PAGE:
Granada is at its best as summer slips away and fall takes its place.
You’ll experience the same lovely temperatures as in spring or early summer, but with a more magical autumn sensation. The leaves start to change and the city begins to take on an almost magical fall feeling. Plus, there’s so much going on in and around the city that you’ll never be bored! If you’re visiting Granada in September, here’s what you need to add to your itinerary to make for an unforgettable trip.
Take part in the Virgen de las Angustias celebrations
The Virgen de las Angustias is the patron saint of Granada, and locals come out in full force to honor her throughout the second half of September. It all starts on September 15 with the flower offering at the Basilica de Las Angustias (Carrera de la Virgen, 42). Thousands of granadinos from near and far line up at the doors of the church to lay their floral offerings at the feet of this special interpretation of the Virgin Mary. The already stunning church looks positively breathtaking as more and more people add their flowers to the display.
Next, on the last Sunday of September (which falls on the 30th this year), the Virgen de las Angustias takes to the streets. As one of the most impressive religious processions of the year in Granada, the route covers all the main streets and plazas in the city center. Along the way, you’ll find plenty of stands where local vendors sell delicious autumn fruits and traditional torta de la Virgen pastries. This is a can’t-miss event if you’ll be in Granada in September!
Feel the music at Granada Sound
These days, it’s all about the music festivals, and one of the most popular in Andalusia takes place right here in Granada in September! Granada Sound brings together some of the best indie artists from all over the globe for an unforgettable music-filled weekend. Last year’s event drew more than 50,000 fans, and this year’s is projected to be bigger and better than ever. If you’re up for discovering some fantastic new music and making new friends from all over the world, save the date for September 21 and 22 when this year’s Granada Sound will take place.
Visit the Alhambra
The Alhambra is a must no matter what time of year you visit. However, if you plan to be in Granada in September, you’re in for a treat! Fall is one of the best times to visit the city’s most legendary and iconic monument. Temperatures begin to cool off from their scorching summer highs, and most of the tourists will have gone home. Take advantage of the lovely weather and thinning crowds to experience this gorgeous complex in all its glory.
Embrace a neighborhood tradition during the Romería de San Miguel Alto
The Albayzín is arguably Granada’s most famous barrio, and its picturesque whitewashed houses are one of the city’s most memorable sights. The centuries-old neighborhood also has a very strong cultural identity, and it’s more evident than ever during the Romería de San Miguel Alto. This small but powerful pilgrimage honors the patron saint of the Albayzín, St. Michael the Archangel, and is steeped in authentic local tradition.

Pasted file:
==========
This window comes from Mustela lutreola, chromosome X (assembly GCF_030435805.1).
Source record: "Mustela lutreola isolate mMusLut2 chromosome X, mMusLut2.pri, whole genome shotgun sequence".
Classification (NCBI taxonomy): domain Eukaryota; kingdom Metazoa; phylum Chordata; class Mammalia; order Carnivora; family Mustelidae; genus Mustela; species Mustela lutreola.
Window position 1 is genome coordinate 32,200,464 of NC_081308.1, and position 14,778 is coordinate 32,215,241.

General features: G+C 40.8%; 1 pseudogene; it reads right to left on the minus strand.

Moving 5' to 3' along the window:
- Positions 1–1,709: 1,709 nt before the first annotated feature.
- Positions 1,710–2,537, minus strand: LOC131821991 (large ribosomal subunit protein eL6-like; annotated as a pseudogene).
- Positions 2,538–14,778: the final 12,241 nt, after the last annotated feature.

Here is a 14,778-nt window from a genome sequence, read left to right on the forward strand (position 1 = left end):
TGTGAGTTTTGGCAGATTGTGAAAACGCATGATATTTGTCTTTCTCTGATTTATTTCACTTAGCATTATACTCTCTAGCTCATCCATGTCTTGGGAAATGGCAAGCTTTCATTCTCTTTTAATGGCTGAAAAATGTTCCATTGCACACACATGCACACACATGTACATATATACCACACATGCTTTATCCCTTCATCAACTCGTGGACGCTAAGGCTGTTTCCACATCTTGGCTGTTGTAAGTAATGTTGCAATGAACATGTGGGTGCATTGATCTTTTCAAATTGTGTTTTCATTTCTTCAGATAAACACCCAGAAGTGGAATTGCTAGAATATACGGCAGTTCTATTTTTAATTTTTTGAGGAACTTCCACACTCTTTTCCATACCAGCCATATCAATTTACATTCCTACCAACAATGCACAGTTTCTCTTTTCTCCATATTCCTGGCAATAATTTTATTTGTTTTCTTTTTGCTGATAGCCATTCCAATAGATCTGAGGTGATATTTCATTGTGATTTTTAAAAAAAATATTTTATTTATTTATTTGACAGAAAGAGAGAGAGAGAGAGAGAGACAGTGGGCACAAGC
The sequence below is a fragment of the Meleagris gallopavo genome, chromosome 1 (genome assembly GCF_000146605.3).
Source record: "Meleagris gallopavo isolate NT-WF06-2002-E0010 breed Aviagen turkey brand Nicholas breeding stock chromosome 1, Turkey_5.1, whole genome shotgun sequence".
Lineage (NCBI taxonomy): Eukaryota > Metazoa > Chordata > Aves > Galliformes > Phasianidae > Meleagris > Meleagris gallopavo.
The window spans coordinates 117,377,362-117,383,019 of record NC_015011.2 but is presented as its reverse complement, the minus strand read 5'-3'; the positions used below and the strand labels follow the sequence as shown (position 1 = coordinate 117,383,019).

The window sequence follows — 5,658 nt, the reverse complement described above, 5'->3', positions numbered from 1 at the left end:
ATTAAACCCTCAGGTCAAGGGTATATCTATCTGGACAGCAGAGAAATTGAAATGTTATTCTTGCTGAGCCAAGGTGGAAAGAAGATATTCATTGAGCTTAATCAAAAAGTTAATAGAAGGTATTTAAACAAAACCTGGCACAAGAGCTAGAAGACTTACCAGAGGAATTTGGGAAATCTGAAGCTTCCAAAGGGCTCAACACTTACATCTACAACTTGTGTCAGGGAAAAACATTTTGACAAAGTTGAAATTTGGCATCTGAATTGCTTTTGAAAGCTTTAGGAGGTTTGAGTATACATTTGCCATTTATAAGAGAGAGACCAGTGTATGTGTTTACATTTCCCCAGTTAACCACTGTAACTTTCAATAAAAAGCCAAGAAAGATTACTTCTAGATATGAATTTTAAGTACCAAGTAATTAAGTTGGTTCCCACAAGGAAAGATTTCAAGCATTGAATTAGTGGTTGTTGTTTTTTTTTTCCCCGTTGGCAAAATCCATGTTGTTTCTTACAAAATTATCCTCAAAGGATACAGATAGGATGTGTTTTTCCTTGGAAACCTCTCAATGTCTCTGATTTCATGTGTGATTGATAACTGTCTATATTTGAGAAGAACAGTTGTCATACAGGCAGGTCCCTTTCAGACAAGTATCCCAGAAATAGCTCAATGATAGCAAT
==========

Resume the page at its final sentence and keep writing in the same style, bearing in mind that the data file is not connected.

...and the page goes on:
The pilgrimage, which always takes place the last weekend of September, starts early in the morning as participants make their way from all corners of the city to the Albayzín. They travel using carts and horses, sticking true to the festival’s traditional roots. From there, the image of St. Michael is paraded through the streets of the Albayzín, ending up at its sacred hermitage in the afternoon. This year’s pilgrimage is scheduled for September 30, so don’t miss this incredible event if you’ll be here at the end of the month.
Take a food tour
What’s of the best things to do when visiting a new city? Eat your way around all the best local bars and restaurants! This is an especially great idea when visiting Granada in September. Take advantage of the warm, early fall evenings to discover the city through your tastebuds, one bite at a time!
Granada’s tapas scene is one of Spain’s most famous, but learning the unwritten rules of how to brave a crowded tapas bar can be intimidating for visitors. Our Tapas Like a Local Tour will show you the secrets of how to enjoy a tapas crawl like a born-and-bred granadino. Go behind the scenes of the city’s best-loved bars and restaurants and taste their best bites along the way!
Life is too short to speak one language and stay in one place. In 2015, this philosophy took her from familiar Ohio to sunny southern Spain. Usually drinking tinto de verano, reading Lorca, or attempting to dance flamenco (not all at once). Follow her blog, Viatic Couture, for more.